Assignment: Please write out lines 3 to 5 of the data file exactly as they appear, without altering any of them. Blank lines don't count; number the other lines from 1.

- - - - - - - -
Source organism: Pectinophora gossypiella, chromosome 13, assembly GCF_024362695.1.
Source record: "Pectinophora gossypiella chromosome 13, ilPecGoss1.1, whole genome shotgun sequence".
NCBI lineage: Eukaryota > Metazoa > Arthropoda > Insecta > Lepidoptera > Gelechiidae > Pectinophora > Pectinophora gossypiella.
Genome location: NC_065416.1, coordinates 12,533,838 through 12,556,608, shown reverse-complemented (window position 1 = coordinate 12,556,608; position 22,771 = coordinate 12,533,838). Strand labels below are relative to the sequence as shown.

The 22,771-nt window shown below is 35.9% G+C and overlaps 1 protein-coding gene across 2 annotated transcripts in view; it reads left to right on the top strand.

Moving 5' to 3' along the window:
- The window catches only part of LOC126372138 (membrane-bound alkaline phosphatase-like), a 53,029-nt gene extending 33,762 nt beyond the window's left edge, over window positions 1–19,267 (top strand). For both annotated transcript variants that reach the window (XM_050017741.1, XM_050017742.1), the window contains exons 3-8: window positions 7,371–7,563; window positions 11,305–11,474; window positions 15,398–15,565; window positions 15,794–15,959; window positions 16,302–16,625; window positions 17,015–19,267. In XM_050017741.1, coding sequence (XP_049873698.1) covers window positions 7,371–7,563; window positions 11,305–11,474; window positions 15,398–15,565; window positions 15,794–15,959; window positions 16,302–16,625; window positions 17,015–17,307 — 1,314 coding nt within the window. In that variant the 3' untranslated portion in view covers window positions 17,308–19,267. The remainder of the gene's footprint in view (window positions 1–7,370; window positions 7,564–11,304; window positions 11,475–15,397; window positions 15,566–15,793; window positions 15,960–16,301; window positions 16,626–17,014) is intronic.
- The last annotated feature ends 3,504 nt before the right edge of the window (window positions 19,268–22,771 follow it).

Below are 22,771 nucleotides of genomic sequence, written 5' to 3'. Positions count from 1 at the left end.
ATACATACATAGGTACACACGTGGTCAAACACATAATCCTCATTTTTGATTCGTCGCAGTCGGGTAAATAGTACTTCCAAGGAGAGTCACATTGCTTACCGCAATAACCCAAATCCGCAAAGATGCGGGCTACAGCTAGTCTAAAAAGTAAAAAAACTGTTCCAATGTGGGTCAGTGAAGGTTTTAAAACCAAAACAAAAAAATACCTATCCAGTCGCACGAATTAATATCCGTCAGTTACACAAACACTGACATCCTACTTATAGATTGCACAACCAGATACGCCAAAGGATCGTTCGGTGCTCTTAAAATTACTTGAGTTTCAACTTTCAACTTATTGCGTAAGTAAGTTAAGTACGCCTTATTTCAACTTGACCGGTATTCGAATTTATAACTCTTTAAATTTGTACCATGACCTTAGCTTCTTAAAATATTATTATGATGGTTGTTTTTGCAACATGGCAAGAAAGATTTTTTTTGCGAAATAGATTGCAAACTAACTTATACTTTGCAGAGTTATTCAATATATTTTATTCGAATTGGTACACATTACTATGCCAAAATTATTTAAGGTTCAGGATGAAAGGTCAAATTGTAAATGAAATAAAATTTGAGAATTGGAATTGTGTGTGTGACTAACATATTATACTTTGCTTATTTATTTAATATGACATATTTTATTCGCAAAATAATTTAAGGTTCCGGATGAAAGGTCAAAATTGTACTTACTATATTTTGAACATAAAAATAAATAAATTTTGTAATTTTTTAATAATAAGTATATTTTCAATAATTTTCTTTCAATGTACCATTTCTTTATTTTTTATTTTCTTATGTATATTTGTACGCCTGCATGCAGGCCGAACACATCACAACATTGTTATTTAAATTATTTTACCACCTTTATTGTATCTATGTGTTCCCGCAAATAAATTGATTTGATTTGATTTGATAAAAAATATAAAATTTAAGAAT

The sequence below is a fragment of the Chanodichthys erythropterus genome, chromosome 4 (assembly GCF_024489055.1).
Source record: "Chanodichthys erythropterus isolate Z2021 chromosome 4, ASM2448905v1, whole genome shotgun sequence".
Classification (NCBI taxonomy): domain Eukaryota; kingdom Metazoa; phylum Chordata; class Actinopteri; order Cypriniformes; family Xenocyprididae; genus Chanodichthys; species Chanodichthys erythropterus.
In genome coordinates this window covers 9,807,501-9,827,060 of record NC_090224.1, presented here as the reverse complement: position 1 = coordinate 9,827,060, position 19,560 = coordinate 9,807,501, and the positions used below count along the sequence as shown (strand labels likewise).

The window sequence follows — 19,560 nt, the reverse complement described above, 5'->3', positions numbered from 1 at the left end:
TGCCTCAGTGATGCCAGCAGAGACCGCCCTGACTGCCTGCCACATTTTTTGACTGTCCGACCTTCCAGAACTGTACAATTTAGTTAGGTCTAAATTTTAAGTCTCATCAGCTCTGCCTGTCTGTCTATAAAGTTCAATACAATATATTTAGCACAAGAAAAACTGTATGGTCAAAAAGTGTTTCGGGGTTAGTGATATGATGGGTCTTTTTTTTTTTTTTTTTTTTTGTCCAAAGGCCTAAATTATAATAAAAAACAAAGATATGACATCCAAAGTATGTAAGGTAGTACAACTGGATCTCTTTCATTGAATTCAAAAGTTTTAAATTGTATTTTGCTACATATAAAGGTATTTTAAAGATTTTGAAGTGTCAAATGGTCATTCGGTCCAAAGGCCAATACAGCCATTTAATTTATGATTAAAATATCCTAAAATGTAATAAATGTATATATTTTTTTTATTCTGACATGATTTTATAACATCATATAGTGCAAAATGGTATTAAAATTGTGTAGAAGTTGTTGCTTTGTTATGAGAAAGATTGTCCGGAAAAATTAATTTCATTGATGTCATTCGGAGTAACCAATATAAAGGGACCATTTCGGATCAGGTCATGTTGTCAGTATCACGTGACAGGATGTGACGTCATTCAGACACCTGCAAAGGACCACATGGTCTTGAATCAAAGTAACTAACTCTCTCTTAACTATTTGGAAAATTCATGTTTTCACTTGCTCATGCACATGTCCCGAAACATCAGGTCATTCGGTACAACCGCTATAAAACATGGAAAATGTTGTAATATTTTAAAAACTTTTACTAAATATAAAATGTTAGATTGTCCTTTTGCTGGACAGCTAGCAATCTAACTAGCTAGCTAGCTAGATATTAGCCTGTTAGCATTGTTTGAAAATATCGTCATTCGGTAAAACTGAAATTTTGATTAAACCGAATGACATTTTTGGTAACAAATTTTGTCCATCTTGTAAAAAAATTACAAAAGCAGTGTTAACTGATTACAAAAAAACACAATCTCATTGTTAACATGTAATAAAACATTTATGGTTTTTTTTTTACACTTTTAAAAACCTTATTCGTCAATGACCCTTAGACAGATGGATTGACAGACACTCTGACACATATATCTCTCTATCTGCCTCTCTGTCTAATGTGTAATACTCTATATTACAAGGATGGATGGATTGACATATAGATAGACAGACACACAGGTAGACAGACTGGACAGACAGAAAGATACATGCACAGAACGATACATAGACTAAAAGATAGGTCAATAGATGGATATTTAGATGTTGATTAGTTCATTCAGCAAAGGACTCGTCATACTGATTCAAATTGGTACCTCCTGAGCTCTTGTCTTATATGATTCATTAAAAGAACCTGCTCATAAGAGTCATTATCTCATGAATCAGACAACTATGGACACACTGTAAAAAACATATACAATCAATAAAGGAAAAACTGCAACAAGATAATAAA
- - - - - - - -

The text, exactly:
NCBI lineage: Eukaryota > Metazoa > Arthropoda > Insecta > Lepidoptera > Gelechiidae > Pectinophora > Pectinophora gossypiella.
Genome location: NC_065416.1, coordinates 12,533,838 through 12,556,608, shown reverse-complemented (window position 1 = coordinate 12,556,608; position 22,771 = coordinate 12,533,838). Strand labels below are relative to the sequence as shown.

The 22,771-nt window shown below is 35.9% G+C and overlaps 1 protein-coding gene across 2 annotated transcripts in view; it reads left to right on the top strand.